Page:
Walter Benjamin’s classic essay “The Work of Art in the Age of Mechanical Reproduction” somehow never ceases to be relevant. Despite being very much a reflection of its time – of anxieties surrounding industrialization and the advent of new media technologies – it time and again pops up as a point of reference in discussions on the extinction of originality. As Benjamin famously argues, the mechanical reproducibility of an artwork results in a loss of the “aura” that makes it unique and thus authentic (220-224). While he notes that art always has been reproducible, what mechanical/technical reproduction brings to the table is a diminishment of the “authority of the object.” (221) The value of originality as such disappears when art is born into the mode of reproduction from the get-go: “the work of art reproduced becomes the work of art designed for reproducibility.” (224)
I’m really interested in this kind of pendulum swing; this kind of desire to be able to feel and touch and smell materials – and then the other end of the pendulum being the reality that we have a distance from materials and we have so much time with images.
Sarah Sze, “How We See the World”, art21
Where is the line between image and object? When does something become a visual representation of intangible virtuality, and when does it become tangible materiality? There exists a very interesting dialogue yet tension between the images that we consume and the objects through which we consume them – not least in today’s digital age. Take a regular cellphone for example. Looking at the screen of the phone, one’s eyes may be directed at the displayer, but what one looks at is the content that is being displayed. As one is immersed into the represented content, the material form is ignored. Yet in order to reach the former at all, the latter is necessary. One typically must grab and hold the phone in one’s hand, and then touch the displayer in order to get to and navigate through the content. Moreover, the phone contains a myriad of materials such as cards and circuits, without which its image-displaying function would be impossible. Image is vitally dependent on object – yet their phenomenological dimensions are kept separate.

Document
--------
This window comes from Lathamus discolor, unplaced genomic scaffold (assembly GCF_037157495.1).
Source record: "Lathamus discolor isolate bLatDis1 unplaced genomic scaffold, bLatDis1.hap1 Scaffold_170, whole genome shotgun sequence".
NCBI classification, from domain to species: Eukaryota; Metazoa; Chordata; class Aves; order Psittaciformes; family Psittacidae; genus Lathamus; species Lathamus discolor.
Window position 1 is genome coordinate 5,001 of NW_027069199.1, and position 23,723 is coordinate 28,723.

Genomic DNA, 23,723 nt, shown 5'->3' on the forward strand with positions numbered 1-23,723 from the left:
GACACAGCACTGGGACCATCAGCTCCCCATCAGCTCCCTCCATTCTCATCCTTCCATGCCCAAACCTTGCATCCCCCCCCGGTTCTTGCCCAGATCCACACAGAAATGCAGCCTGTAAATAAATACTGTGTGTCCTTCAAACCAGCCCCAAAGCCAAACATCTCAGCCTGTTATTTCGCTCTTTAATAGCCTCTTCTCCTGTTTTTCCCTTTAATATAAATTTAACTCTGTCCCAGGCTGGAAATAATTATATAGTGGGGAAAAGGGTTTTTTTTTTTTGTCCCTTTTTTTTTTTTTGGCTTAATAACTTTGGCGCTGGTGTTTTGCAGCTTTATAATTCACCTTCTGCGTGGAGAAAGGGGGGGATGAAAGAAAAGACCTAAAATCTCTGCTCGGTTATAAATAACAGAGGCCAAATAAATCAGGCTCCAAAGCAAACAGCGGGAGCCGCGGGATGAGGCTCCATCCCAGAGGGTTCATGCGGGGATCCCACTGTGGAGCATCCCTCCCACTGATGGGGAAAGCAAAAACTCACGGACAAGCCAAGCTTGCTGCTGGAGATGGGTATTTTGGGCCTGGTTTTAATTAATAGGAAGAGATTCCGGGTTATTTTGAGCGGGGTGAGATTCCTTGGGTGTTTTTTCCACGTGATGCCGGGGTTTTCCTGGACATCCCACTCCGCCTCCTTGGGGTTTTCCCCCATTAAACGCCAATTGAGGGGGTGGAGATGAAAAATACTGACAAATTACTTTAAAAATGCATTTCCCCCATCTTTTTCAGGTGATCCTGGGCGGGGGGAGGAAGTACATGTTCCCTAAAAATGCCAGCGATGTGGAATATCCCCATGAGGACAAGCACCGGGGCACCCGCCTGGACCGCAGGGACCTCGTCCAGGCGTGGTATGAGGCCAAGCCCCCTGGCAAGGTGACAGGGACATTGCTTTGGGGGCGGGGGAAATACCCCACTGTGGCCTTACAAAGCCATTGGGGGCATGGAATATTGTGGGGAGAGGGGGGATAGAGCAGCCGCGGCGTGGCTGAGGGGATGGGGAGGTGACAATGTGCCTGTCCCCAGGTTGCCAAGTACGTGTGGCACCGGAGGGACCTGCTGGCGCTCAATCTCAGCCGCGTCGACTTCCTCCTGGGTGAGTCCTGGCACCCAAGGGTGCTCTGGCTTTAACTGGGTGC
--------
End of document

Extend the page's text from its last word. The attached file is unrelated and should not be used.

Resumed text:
Bodies are not treated with much grace in the world of Alita: Battle Angel. As much in the film as in the manga and OVA that it is based on, the approach to the cyborg body is extremely physical. Mechanized and commodified in an utmost cyberpunk “high tech low life”-manner, it is graphically enhanced, attached and detached, bought, sold, traded and stolen. Death continually occurs by bodies being smashed or cut into pieces, while survival occurs by the simple replacement of the destroyed body. As it is treated as a mere tool, the body’s ontological attachment to the self appears to have been abandoned long ago. But while this technological split in the bodily self is present in the franchise at large, what’s peculiar about Robert Rodriguez’s film adaptation is its depiction of the split through its own technological medium-materiality.